As an uplifting reminder of nature’s resilience, an international team of wildlife volunteers have successfully released 12 koalas back into the wild following their rescue in January from the Blue Mountain bushfires.

The koalas rescued from approaching bushfires were reintroduced back into the eucalyptus forests by Science for Wildlife and the support of San Diego Zoo Global. Prior to release the koalas sheltered at the Taronga Zoo until the area was deemed safe for their return.

Victims received triage from RSPCA at Taronga Zoo prior to their successful release back into the wild. Photo: Jo Anne McArthur / We Animals

 “While they have coped well in care we are delighted to finally send our koalas home” said Dr. Kellie Leigh, Executive Director of Science for Wildlife. “We have been busy assessing the burnt area that we rescued them from, to establish when the conditions have improved enough that the trees can support them again. The recent rains have helped and there is now plenty of new growth for them to eat, so the time is right. We will be radio-tracking them and keeping a close eye on them to make sure that they settle in ok.”

The research team discovered that the Blue Mountains World Heritage Region is home to the most genetically diverse population of koalas in the world, and Science for Wildlife, along with San Diego Zoo Global, is committing resources to help ensure that the population is recovered. Mega-fires raced through the region over the last few weeks, devastating more than 2.5 million acres (1 million hectares) of habitat and threatening wildlife.

San Diego Zoo Global has been a core partner for the Blue Mountains Koala Project since it started 5 years ago, and have been raising funds to support the rescue and other emergency wildlife work that Kellie and her team have been undertaking “Successful conservation work to save species requires working collaboratively in regions all over the world, supporting partners in a variety of ways,” said Paul Baribault, President and CEO of San Diego Zoo Global.  “This is a crucial time for Australian wildlife and we are proud that our long-standing relationship made it possible for us to save these koalas.”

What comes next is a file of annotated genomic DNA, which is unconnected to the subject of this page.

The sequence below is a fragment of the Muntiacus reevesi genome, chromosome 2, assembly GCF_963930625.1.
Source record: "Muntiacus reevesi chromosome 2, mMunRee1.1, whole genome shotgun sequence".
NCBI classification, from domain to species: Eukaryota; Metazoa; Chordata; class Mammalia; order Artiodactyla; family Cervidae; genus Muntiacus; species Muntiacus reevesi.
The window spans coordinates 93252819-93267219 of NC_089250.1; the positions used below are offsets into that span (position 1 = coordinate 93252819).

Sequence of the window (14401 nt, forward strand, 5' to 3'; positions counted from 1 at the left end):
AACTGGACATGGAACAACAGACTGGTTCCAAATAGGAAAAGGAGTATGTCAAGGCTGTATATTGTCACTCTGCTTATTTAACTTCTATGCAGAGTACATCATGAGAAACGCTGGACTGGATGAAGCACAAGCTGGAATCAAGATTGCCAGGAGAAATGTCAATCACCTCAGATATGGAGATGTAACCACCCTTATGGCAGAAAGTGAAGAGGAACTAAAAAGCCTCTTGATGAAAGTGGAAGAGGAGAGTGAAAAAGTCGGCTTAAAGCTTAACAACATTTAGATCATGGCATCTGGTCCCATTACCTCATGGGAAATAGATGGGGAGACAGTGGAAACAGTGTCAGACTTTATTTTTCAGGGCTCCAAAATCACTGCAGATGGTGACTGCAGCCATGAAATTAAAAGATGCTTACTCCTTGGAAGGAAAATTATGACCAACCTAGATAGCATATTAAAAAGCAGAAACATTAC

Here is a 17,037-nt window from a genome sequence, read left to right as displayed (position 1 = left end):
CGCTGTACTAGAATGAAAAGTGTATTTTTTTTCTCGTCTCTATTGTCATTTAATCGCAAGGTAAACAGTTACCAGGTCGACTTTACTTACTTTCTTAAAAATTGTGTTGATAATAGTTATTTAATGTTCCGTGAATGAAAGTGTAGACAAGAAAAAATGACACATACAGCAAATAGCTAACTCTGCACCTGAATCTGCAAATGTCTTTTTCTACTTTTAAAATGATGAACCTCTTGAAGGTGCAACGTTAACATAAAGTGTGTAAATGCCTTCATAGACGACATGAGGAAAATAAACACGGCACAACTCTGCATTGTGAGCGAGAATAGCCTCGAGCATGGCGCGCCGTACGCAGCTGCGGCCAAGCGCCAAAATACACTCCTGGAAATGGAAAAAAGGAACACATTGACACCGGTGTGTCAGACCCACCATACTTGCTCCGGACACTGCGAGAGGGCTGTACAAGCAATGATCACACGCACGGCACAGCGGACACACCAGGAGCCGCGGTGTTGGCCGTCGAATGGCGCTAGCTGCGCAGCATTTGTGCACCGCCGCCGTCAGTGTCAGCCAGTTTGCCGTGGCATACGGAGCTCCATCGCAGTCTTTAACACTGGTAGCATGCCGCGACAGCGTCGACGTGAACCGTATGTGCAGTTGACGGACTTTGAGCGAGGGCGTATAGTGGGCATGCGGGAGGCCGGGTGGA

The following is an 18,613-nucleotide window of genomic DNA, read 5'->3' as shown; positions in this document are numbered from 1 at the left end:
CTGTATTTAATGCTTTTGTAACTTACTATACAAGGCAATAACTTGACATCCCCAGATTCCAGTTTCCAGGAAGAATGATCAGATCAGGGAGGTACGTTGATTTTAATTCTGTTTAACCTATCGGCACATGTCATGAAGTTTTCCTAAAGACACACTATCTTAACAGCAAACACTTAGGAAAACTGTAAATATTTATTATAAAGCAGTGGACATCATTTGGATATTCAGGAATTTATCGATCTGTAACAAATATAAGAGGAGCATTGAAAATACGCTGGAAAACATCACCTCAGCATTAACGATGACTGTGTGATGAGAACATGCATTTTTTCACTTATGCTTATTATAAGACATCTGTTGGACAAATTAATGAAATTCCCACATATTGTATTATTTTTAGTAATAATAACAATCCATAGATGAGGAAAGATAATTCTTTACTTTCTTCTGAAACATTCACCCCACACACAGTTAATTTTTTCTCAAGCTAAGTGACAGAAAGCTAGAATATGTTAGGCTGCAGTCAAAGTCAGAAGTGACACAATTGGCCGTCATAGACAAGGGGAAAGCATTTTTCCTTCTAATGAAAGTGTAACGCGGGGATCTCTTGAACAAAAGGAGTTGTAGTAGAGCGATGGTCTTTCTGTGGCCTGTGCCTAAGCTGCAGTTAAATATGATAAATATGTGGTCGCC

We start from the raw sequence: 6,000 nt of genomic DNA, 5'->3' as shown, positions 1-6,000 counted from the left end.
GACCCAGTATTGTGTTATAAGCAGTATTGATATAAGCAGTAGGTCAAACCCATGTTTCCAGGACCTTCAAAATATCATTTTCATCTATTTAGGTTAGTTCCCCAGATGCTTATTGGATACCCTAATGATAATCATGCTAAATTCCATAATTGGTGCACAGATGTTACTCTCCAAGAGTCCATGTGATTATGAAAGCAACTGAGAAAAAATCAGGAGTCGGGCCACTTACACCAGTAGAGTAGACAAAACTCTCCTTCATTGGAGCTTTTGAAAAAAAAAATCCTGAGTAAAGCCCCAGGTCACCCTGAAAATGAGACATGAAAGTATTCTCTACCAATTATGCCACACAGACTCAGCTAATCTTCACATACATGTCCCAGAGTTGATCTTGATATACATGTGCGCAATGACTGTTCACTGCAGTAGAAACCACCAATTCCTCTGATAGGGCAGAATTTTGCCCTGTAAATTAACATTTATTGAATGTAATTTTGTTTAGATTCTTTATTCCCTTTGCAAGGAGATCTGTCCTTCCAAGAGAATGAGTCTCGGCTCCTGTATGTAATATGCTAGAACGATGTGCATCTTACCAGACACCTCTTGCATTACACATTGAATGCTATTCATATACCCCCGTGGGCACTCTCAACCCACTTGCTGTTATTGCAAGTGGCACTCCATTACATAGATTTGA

“During the massive fires, as 80% of the World Heritage Area burnt, we were at risk of losing the entire koala population at this site and so that’s what drove us to try something so radical and pull these koalas out before the fire hit.”  Said Dr. Leigh

The reintroduction of the koalas is just the next stage in what conservationists know will be a long-term effort to recover koala populations in the area.  

“There is still a lot of work to be done to assess what is left of koalas in this region and plan for population recovery.”  said Jen Tobey, Population Sustainability researcher, San Diego Zoo Global. “We are dedicated to continuing to support this critical work to conserve a significant koala population.”

The release back into the bush is just the beginning of the story for these koalas. “The radio-tracking devices that enabled us to find the koalas quickly and move them from in front of the fire will now allow us to follow them and find out more about how koalas use the landscape after fire” said Dr. Leigh. “including where else we might find pockets of surviving koalas. That will help us to plan a future for koalas under climate change, where we expect more frequent and intense fires”

“Due to the extensive experience and expertise of our keepers and veterinary staff, Taronga is best placed to assist in emergency situations when animals, like these 12 koalas, need emergency housing and care,” says Nick Boyle, Taronga’s Director of Welfare, Conservation and Science. “We were so pleased to be able to assist Science for Wildlife on their mission to save these incredibly valuable koalas. Taronga is committed to ensuring the survival of koalas in Australia. During the bushfire and drought crisis of the 2019/20 summer our vets and vet nurses treated more than 100 koalas across our two hospitals and in the field. Whilst we still have a number of koalas being cared for at Taronga Western Plains Zoo, our attention is also turning to the long-term recovery of koalas in the wild.”